I’ve looked for you for two years, I whispered as I stared at her striking burgundy eyes. The one that destroyed my world, the one that took everything from me. And now I knew where you were.

I am going to destroy you, Tricia Priest, and finally, truly, avenge my wife.

Amp Up Your Conflict Four: Throw a Rock at the Planet

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Amp Up Your Conflict Four: Throw a Rock at the Planet

A great way to raise the stakes in your story is to add something that’s beyond anyone’s control.

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The title of this post is a bit facetious. Hucking an asteroid at the Earth does not make PLOT! appear, contrary to what Armageddon would have you believe. I am not a fan of making natural disasters the antagonists in your story. (This does not mean the man vs. nature conflict is invalid. The story still has to be about character, and giving your antagonist a face keeps that focused.) However, as both a setting and a crisis, natural disasters can add urgency and suspense to your story.

Think about any story set against the backdrop of greater calamity (Gone With the Wind, Slaughterhouse Five, A Canticle for Leibowitz, The Postman, The Stand). All of these use various disasters like war and disease outbreaks as the setting and much of the conflict in the story. Natural disasters can add tremendous conflict and add tension to normally mundane tasks like day-to-day survival. But we still remember Scarlett O’Hara and Billy Pilgrim. It’s their struggles against these disasters that give them conflict and drive their characters. Even minor disasters like a power outtage, a flood or an unfortunate storm can drive forward a plot that doesn’t have the disaster as a central theme.

The Odyssey is popularly characterized as a man vs. nature story, and in a way it is. Odysseus is struggling against nature to get home. However, nature has a “face” through the Gods, which make it a struggle of Odysseus vs. the Gods more than nature.

Disasters (like an impending asteroid!) can crank up the tension in your story. Just remember that the disaster isn’t the point of your story. Be sure to keep your characters in the forefront and disasters can add an unexpected twist to your tale.

Amp Up Your Conflict Three: Don’t Forget The Flipside

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Amp Up Your Conflict Three: Don’t Forget The Flipside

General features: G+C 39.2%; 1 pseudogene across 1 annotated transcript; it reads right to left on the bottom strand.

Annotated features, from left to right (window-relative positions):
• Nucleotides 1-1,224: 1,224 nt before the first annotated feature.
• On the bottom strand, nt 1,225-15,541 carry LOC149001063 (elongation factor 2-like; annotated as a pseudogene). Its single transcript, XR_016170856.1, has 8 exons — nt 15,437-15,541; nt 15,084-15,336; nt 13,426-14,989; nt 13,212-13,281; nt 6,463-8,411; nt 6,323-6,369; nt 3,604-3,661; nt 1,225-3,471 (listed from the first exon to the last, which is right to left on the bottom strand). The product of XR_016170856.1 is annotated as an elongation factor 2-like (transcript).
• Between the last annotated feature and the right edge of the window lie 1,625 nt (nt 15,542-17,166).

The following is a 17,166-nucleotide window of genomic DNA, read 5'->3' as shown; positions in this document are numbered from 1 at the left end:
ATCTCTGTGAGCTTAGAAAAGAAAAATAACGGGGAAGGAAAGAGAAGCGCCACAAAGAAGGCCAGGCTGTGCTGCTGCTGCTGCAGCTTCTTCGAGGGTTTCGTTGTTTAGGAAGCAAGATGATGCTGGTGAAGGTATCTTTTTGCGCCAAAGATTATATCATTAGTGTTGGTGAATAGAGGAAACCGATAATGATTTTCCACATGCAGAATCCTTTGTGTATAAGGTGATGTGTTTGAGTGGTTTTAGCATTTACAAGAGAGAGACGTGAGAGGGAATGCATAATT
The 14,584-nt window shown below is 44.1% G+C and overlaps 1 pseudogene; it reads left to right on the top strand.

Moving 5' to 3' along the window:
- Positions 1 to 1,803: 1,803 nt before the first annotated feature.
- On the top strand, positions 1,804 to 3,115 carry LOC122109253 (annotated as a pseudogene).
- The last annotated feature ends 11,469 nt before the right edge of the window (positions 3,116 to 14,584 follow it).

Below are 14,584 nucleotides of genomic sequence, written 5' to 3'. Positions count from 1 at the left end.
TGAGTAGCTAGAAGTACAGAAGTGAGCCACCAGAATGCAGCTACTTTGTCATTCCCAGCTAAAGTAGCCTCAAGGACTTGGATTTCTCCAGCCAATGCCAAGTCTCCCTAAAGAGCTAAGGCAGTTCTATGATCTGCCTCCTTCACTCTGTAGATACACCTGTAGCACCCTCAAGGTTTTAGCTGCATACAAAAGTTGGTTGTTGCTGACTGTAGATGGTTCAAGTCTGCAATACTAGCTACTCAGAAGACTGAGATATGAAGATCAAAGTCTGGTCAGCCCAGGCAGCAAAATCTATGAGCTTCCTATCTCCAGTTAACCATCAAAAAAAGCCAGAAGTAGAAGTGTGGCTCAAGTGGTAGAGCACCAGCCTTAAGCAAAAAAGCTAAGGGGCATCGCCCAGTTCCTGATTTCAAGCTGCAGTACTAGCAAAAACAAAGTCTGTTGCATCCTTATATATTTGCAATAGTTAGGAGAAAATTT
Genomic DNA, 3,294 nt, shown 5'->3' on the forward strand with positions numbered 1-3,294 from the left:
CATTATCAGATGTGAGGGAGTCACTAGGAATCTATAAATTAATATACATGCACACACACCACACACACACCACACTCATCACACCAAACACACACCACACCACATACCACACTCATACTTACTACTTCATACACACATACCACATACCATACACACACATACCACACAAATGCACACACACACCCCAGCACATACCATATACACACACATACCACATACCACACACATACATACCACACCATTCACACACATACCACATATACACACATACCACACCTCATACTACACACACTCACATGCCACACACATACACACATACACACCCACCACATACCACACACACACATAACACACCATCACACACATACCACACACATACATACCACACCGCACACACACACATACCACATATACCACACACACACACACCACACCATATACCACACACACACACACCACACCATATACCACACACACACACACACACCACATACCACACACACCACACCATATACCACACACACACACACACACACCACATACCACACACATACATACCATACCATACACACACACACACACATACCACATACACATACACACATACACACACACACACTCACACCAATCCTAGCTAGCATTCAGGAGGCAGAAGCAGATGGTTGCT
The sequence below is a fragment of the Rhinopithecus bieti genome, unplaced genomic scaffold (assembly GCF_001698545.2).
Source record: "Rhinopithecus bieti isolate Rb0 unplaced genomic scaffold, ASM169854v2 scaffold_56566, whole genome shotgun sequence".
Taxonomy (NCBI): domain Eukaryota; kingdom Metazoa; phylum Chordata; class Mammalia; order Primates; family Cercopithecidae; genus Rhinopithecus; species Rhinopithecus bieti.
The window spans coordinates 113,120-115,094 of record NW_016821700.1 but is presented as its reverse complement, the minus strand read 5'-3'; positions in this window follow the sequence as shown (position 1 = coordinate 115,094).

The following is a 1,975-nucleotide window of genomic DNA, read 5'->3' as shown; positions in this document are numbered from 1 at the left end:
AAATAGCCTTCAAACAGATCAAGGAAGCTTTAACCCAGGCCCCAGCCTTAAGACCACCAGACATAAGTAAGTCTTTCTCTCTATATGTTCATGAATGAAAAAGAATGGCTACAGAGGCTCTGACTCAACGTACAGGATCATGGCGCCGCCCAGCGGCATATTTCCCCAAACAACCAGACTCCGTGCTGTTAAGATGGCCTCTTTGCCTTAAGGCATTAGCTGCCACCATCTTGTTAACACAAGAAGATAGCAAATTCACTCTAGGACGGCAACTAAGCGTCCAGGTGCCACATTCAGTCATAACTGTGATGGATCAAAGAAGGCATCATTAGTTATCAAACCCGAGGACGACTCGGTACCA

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Any narrative you write always has two stories it’s telling: the story of your protagonist(s), and the story of your antagonist as well.

A good antagonist thinks they are the hero of your story. Their motivations should make sense to them (and eventually the reader) and their actions, in their minds at least, should be the right thing to do. This still gives you depth to make them as evil or depraved as you need, but they should never do anything just because it’s evil or because it furthers your plot.

A well developed antagonist like this gives you as author tremendous opportunity to amp up tension – by throwing your antagonist some difficulty. Remember, most events in your plot are going to go the antagonist’s way. But that doesn’t mean they can’t suffer some setbacks of their own.

You can use these conflicts (a rebellious employee, or a past jilted lover) to give opportunity to your protagonists. Or you can also use them to build some sympathy for your antagonist, which adds depth to your narrative. Think Cersei from Game of Thrones. In every way she’s an antagonist, but when she’s captured and ridiculed, we feel for her. Not enough to forgive her of her past actions, and perhaps mostly satisfaction that she got what was coming to her, but at some level we have sympathy. Now our feelings toward her are more complex.

Every story has a flipside. Don’t forget that side when you’re looking to amp up your story’s conflict.

Amp Up Your Conflict Two: Make Everything Worse

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Amp Up Your Conflict Two:Make Everything Worse

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 In every scene you write, always think about how you can make the situation worse. Making your moments of crisis as dire and emotionally charged as possible will keep the tension ratcheted up and your narrative moving.

It’s important that nothing ever goes your protagonists’ way. They should succeed through their choices and actions, not luck. Readers will spot luck and deus ex machina the moment it appears, and they won’t buy it. However, those same readers won’t question if something bad happens. That gives you as the writer the freedom to make the situation as awful as possible.

Start with your base conflict. Your protagonist wants to flip gender stereotypes and propose to her boyfriend. She plans a dinner at his favorite restaurant and secures the best seat in the place. But the restaurant loses her reservation. They have to wait for an hour to get a seat, which is in the back of the restaurant near the kitchen. Their waiter never remembers to check in on them, and a leak starts dripping onto the center of the table.

You have the scene set up with plenty of conflict. The night is a disaster, and not the right mood at all to propose. But now think of just one additional crisis to make the scene even worse: